PARIS -- Pierre Cardin, fashion's great iconoclast, is also a bundle of paradoxes.
He's embarked on a one-man crusade to make couture more exclusive in the same month that he signed another contract to distribute his fragrances in a French hypermarket chain (see related story, page 8).
He's banned all photographers and camera crews from his couture runway show on Monday, but finished last year by mounting a ready-to-wear collection before 5,000 people in an outlet of Carrefour, the French equivalent of Wal-Mart.
Cardin, whose name has been plastered over uncounted products with some 840 licenses, sees nothing inconsistent in all of this.
That Cardin would be showing couture at all this season is a surprise to many. Following the death of Andre Oliver, his longtime couture collaborator, last November, the betting in the fashion world here was that Cardin would bow gracefully out of couture. Pierre, however, says he's firmly committed to this metier.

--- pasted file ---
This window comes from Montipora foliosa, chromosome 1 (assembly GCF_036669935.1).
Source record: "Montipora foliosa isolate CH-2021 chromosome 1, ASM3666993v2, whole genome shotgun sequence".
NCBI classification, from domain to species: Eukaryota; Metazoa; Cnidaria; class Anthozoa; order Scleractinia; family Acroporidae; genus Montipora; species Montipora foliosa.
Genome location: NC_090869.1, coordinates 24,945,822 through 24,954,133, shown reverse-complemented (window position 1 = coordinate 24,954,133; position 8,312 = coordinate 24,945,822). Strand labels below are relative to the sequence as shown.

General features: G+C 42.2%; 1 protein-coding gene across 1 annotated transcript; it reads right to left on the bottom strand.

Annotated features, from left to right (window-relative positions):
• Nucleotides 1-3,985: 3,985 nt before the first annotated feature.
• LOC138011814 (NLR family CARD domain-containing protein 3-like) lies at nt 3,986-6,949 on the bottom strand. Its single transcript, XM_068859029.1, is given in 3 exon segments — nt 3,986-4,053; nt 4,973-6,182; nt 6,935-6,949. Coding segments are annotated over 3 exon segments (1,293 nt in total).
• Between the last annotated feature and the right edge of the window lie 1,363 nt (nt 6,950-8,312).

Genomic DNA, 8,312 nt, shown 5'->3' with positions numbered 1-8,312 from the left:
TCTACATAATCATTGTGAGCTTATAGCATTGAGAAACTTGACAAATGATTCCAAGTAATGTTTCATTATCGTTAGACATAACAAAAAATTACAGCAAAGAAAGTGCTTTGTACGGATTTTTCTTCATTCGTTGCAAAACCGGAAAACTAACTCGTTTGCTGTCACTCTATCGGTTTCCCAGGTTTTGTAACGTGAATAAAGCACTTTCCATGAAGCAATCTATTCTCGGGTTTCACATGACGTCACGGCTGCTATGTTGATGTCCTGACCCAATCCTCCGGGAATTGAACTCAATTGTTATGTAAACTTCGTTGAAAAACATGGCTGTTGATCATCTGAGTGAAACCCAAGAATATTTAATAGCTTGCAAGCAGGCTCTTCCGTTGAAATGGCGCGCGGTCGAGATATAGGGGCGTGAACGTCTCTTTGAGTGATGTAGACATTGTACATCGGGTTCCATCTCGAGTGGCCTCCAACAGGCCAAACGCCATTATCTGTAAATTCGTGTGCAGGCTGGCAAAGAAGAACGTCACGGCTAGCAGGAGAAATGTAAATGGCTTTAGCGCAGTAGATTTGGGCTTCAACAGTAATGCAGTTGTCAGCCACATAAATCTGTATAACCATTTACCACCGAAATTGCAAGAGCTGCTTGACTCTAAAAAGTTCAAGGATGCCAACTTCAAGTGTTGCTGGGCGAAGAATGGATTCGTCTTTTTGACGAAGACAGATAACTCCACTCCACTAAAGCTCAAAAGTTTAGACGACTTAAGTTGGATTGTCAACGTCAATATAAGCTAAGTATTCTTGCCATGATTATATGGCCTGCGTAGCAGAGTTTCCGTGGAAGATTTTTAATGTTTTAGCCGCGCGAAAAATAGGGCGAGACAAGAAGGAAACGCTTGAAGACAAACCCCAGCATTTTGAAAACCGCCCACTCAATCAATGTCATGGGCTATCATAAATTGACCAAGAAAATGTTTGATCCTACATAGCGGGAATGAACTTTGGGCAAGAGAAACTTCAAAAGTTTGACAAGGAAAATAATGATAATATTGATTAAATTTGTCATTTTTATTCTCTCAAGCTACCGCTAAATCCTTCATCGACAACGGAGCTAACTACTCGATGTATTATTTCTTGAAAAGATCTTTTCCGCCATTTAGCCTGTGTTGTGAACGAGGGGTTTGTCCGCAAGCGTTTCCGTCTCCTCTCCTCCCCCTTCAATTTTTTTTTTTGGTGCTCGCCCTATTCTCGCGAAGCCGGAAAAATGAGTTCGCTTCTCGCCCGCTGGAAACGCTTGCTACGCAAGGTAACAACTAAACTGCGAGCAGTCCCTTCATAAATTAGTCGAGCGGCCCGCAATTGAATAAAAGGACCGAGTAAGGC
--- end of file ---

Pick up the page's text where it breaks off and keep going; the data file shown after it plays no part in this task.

"I'm continuing with couture because it's the true spirit and image of the house of Cardin. It's the most creative part of fashion, and it's a sheer joy to work with wonderful fabrics," Cardin says. "Let's face it, couture is high art, like a Bugatti or a splendid work of architecture.
"Clearly, it's impossible to replace Andre," he sighs. "He was an enormous talent, but less...practical than me. Andre lived in a special sphere with the very top people, the VIPs. He just thought of his great friends, like Mme. Pompidou or Mme. Chirac, whom he loved dearly, while I lived in the real world.
"He was capable of creating great fashion, but I could also make practical pret-a-porter for everyday life. He had great imagination, but someone had to bring in the cash," he adds.
Certainly Oliver and Cardin had a distinguished list of clients. Among the key customers named by the house: Estee Lauder, Marjorie Fischer, Josie Natori, Mica Ertegun, Grace Dudley, Amalia Lacrozede Fortabat, Philippine de Rothschild, Firyal of Jordan, Betty Lagardere and Lilianne Bettencourt.
But how does Cardin square his mass-market retailing with placing his couture virtually off-limits to the public? Access to his couture runway show is restricted to just 180 people, plus 10 journalists.
Hermès is launching a Laundromat pop-up shop in NYC - dubbed Hermèsmatic - where customers can bring their old scarves to be dip-dyed by an expert. Get all the details on WWD.com. #wwdnews (📷: @donstahl)